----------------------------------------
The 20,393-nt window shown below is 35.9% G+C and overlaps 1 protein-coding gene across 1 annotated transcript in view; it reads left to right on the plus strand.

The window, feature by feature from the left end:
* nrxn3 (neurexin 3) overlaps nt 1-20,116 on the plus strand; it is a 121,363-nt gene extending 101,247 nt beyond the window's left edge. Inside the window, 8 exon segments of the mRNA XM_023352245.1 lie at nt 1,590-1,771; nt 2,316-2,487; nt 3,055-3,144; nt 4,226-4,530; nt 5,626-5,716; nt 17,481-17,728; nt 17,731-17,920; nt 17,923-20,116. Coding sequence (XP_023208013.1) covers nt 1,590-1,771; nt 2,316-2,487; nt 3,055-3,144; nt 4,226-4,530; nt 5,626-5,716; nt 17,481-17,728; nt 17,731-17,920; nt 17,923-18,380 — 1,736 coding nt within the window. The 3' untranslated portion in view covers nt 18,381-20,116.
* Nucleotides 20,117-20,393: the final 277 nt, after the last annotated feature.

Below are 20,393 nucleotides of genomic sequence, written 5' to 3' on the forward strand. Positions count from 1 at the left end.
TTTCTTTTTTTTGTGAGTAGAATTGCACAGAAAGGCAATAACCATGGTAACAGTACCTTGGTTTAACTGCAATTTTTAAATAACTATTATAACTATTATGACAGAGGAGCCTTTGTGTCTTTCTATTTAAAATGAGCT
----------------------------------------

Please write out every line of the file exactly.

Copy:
The 20,393-nt window shown below is 35.9% G+C and overlaps 1 protein-coding gene across 1 annotated transcript in view; it reads left to right on the plus strand.

The window, feature by feature from the left end:
* nrxn3 (neurexin 3) overlaps nt 1-20,116 on the plus strand; it is a 121,363-nt gene extending 101,247 nt beyond the window's left edge. Inside the window, 8 exon segments of the mRNA XM_023352245.1 lie at nt 1,590-1,771; nt 2,316-2,487; nt 3,055-3,144; nt 4,226-4,530; nt 5,626-5,716; nt 17,481-17,728; nt 17,731-17,920; nt 17,923-20,116. Coding sequence (XP_023208013.1) covers nt 1,590-1,771; nt 2,316-2,487; nt 3,055-3,144; nt 4,226-4,530; nt 5,626-5,716; nt 17,481-17,728; nt 17,731-17,920; nt 17,923-18,380 — 1,736 coding nt within the window. The 3' untranslated portion in view covers nt 18,381-20,116.
* Nucleotides 20,117-20,393: the final 277 nt, after the last annotated feature.

Below are 20,393 nucleotides of genomic sequence, written 5' to 3' on the forward strand. Positions count from 1 at the left end.
TTTCTTTTTTTTGTGAGTAGAATTGCACAGAAAGGCAATAACCATGGTAACAGTACCTTGGTTTAACTGCAATTTTTAAATAACTATTATAACTATTATGACAGAGGAGCCTTTGTGTCTTTCTATTTAAAATGAGCT